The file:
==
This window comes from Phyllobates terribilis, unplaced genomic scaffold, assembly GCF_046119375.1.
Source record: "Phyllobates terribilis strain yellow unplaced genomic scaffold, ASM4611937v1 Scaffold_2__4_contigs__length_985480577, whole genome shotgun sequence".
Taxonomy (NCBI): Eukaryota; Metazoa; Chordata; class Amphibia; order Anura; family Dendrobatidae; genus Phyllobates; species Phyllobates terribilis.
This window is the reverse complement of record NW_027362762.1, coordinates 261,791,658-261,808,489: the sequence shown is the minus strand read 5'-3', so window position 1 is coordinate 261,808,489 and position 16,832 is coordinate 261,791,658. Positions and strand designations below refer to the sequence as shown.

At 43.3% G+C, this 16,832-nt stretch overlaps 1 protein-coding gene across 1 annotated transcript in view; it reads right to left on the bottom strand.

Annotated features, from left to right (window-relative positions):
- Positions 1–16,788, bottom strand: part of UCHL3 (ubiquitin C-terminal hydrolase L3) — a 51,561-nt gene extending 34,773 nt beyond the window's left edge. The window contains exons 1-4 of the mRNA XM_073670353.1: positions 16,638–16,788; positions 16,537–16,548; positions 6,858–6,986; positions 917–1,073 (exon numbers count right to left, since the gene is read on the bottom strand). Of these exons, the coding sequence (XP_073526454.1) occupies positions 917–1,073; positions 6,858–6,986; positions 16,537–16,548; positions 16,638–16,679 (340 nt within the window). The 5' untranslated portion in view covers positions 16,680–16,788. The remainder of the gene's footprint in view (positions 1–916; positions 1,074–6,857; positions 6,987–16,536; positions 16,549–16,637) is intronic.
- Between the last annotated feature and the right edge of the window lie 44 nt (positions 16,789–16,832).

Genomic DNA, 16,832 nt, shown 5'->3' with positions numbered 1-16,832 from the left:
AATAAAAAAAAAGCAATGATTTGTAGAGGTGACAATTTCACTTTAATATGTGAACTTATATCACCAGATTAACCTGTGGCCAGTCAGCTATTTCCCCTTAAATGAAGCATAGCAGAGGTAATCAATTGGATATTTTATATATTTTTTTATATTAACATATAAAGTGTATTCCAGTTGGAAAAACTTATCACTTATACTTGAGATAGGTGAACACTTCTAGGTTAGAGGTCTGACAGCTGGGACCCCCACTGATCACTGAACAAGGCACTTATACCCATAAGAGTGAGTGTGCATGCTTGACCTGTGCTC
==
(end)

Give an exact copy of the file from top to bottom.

This window comes from Phyllobates terribilis, unplaced genomic scaffold, assembly GCF_046119375.1.
Source record: "Phyllobates terribilis strain yellow unplaced genomic scaffold, ASM4611937v1 Scaffold_2__4_contigs__length_985480577, whole genome shotgun sequence".
Taxonomy (NCBI): Eukaryota; Metazoa; Chordata; class Amphibia; order Anura; family Dendrobatidae; genus Phyllobates; species Phyllobates terribilis.
This window is the reverse complement of record NW_027362762.1, coordinates 261,791,658-261,808,489: the sequence shown is the minus strand read 5'-3', so window position 1 is coordinate 261,808,489 and position 16,832 is coordinate 261,791,658. Positions and strand designations below refer to the sequence as shown.

At 43.3% G+C, this 16,832-nt stretch overlaps 1 protein-coding gene across 1 annotated transcript in view; it reads right to left on the bottom strand.

Annotated features, from left to right (window-relative positions):
- Positions 1–16,788, bottom strand: part of UCHL3 (ubiquitin C-terminal hydrolase L3) — a 51,561-nt gene extending 34,773 nt beyond the window's left edge. The window contains exons 1-4 of the mRNA XM_073670353.1: positions 16,638–16,788; positions 16,537–16,548; positions 6,858–6,986; positions 917–1,073 (exon numbers count right to left, since the gene is read on the bottom strand). Of these exons, the coding sequence (XP_073526454.1) occupies positions 917–1,073; positions 6,858–6,986; positions 16,537–16,548; positions 16,638–16,679 (340 nt within the window). The 5' untranslated portion in view covers positions 16,680–16,788. The remainder of the gene's footprint in view (positions 1–916; positions 1,074–6,857; positions 6,987–16,536; positions 16,549–16,637) is intronic.
- Between the last annotated feature and the right edge of the window lie 44 nt (positions 16,789–16,832).

Genomic DNA, 16,832 nt, shown 5'->3' with positions numbered 1-16,832 from the left:
AATAAAAAAAAAGCAATGATTTGTAGAGGTGACAATTTCACTTTAATATGTGAACTTATATCACCAGATTAACCTGTGGCCAGTCAGCTATTTCCCCTTAAATGAAGCATAGCAGAGGTAATCAATTGGATATTTTATATATTTTTTTATATTAACATATAAAGTGTATTCCAGTTGGAAAAACTTATCACTTATACTTGAGATAGGTGAACACTTCTAGGTTAGAGGTCTGACAGCTGGGACCCCCACTGATCACTGAACAAGGCACTTATACCCATAAGAGTGAGTGTGCATGCTTGACCTGTGCTC